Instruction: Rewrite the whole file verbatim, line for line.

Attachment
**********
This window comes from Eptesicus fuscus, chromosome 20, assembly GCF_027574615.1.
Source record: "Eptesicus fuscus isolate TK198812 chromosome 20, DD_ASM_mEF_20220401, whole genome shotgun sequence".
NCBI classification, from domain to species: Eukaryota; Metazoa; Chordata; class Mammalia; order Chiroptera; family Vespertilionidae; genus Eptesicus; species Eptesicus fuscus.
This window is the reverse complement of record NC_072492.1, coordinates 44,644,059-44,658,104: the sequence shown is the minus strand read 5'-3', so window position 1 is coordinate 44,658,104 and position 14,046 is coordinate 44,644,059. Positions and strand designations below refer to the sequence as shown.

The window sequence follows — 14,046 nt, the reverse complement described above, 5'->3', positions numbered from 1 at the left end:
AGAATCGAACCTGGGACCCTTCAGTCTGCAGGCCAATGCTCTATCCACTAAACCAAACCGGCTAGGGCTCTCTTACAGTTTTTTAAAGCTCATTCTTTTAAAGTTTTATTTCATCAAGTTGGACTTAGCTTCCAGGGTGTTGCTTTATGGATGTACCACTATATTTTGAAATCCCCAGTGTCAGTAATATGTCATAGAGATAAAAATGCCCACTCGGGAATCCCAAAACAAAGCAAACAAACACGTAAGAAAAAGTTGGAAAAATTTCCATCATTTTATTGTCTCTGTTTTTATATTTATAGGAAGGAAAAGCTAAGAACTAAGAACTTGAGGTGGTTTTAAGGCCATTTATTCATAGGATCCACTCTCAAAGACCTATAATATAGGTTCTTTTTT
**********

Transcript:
This window comes from Eptesicus fuscus, chromosome 20, assembly GCF_027574615.1.
Source record: "Eptesicus fuscus isolate TK198812 chromosome 20, DD_ASM_mEF_20220401, whole genome shotgun sequence".
NCBI classification, from domain to species: Eukaryota; Metazoa; Chordata; class Mammalia; order Chiroptera; family Vespertilionidae; genus Eptesicus; species Eptesicus fuscus.
This window is the reverse complement of record NC_072492.1, coordinates 44,644,059-44,658,104: the sequence shown is the minus strand read 5'-3', so window position 1 is coordinate 44,658,104 and position 14,046 is coordinate 44,644,059. Positions and strand designations below refer to the sequence as shown.

The window sequence follows — 14,046 nt, the reverse complement described above, 5'->3', positions numbered from 1 at the left end:
AGAATCGAACCTGGGACCCTTCAGTCTGCAGGCCAATGCTCTATCCACTAAACCAAACCGGCTAGGGCTCTCTTACAGTTTTTTAAAGCTCATTCTTTTAAAGTTTTATTTCATCAAGTTGGACTTAGCTTCCAGGGTGTTGCTTTATGGATGTACCACTATATTTTGAAATCCCCAGTGTCAGTAATATGTCATAGAGATAAAAATGCCCACTCGGGAATCCCAAAACAAAGCAAACAAACACGTAAGAAAAAGTTGGAAAAATTTCCATCATTTTATTGTCTCTGTTTTTATATTTATAGGAAGGAAAAGCTAAGAACTAAGAACTTGAGGTGGTTTTAAGGCCATTTATTCATAGGATCCACTCTCAAAGACCTATAATATAGGTTCTTTTTT